This is pretty important stuff, because it ties directly in to the security aspect of the Vision for Space Exploration. We do need to know more about the threat of Potentially Hazardous Objects, both nearer the Sun and farther away, because asteroids DO NOT CARE if they destroy our civilization. This makes them orders of magnitude more serious than terrorists because terrorists at least have a fount of hate that can be understood by the human mind and addressed. Asteroids and comets have no hate, they just don’t care. The ballistics were worked out aeons before we hairless apes came along.
So I think Robert’s dead wrong on this one. His next point of refutation is that “Second, that Lunar activities will provide us with practice for exploration of “other worlds” which he refutes with “Argument two is false because while we can practice for operating on other worlds on the Moon, we can do much more in that line at 1/1000th the cost in the Artic”.
Again, I disagree. This time because of vacuum discipline. Others strongly disagree with this point, but I nevertheless maintain that nothing substitutes for the dread paranoia of the vacuum on the other side of the space suit/craft than actually being in vacuum. This can be done in space, and on the Moon. It cannot be done in the artic, nor underwater, no matter how good the pretend factor. In this case Dr. Zubrin’s point about the cost contradicts one of his assertions in the article, while also supporting my position, as I’d rather spend a couple of million dollars finding out if some clumsy idiot is going to kill themself on the Moon than several tens or hundreds of millions of dollars for them to crack their faceplate on Mars. It’s cold, but that’s my sang-froid opinion. Ultimately, I believe we will use a mix of arctic stations, underwater stations, space stations, and Lunar stations in preparing for the trip to Mars to give us the solid experience base. Doing less is ultimately folly. (Oh, and partial gravity, giving us momentum and mass movement practice)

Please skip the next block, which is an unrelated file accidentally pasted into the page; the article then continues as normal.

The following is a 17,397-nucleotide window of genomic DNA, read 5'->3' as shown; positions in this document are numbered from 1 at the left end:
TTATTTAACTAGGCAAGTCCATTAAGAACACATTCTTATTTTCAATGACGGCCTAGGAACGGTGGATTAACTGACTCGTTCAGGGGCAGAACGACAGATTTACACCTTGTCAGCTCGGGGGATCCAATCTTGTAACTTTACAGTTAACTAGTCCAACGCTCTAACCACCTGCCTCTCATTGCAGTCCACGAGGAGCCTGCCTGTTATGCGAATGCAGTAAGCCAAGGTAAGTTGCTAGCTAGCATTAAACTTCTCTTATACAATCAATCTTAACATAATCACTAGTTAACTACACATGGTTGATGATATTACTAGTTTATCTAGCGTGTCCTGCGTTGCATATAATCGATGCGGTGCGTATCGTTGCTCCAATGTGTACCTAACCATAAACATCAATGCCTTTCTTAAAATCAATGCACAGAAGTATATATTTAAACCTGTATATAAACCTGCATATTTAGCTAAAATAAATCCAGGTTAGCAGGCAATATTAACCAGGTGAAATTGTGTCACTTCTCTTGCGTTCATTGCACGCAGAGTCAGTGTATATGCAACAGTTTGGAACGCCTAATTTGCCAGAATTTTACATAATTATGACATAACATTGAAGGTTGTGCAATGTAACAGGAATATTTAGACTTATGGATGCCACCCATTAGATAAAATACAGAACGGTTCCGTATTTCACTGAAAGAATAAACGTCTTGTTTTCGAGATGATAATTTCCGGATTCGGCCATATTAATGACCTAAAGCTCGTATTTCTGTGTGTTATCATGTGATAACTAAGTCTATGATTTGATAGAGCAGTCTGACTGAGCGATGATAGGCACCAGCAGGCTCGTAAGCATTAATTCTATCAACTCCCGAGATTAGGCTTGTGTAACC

Dr. Zubrin’s last point for refutation is “Third, the Moon base will provide an economic return by enabling the development of lunar [sic] solar power stations that will beam electricity back to Earth.” His reply is that “Argument three is false because a pholtovoltaic panel only receives twice the solar flux as it does in Arizona, and all of its increased output would be lost in the inefficiencies of the transmission system. Thus the useful output of a photovoltaic power station on the Moon would only be equal to one on Earth, while logistics costs to support it would be 100,000 times as great”.
True, but going back to the Moon to build PV power stations solely for Earth is a silly idea. It makes far more sense to build a network of relays and beam the power to Lunar robots (either autonomous or tele-operated), or practice beaming it to an L-1 station, so that when we finally get our act together and start building PV arrays in geostationary orbits we’ll have a solid base of experience for doing so. (Moon to L-1 is about twice the distance of GEO to Earth, and we can practice with PV arrays prepared with different doping mixes to maximize their efficiency under raw Solar conditions). Amongst a whole host of other activities.
So again, I think Dr. Zubrin’s arguing the wrong point, and he pretty much clinches it for me when he states “That goal can only be humans to Mars” later in the article. No, it’s humans spreading out to the Solar system and Mars is but one of the destinations. One that will be almost as important as our Moon and, in my opinion, the asteroids out to the belt. But Mars is neither THE destination nor THE goal. The goal is for humanity as shepherds of this good Earth to take her life to the Solar system and the stars (and to understand life that may exist out there beyond our current ken), and the destinations are beyond counting.
Dr. Zubrin is fundamentally right, though. The Vision is at risk, though perhaps not in the ways he perceives.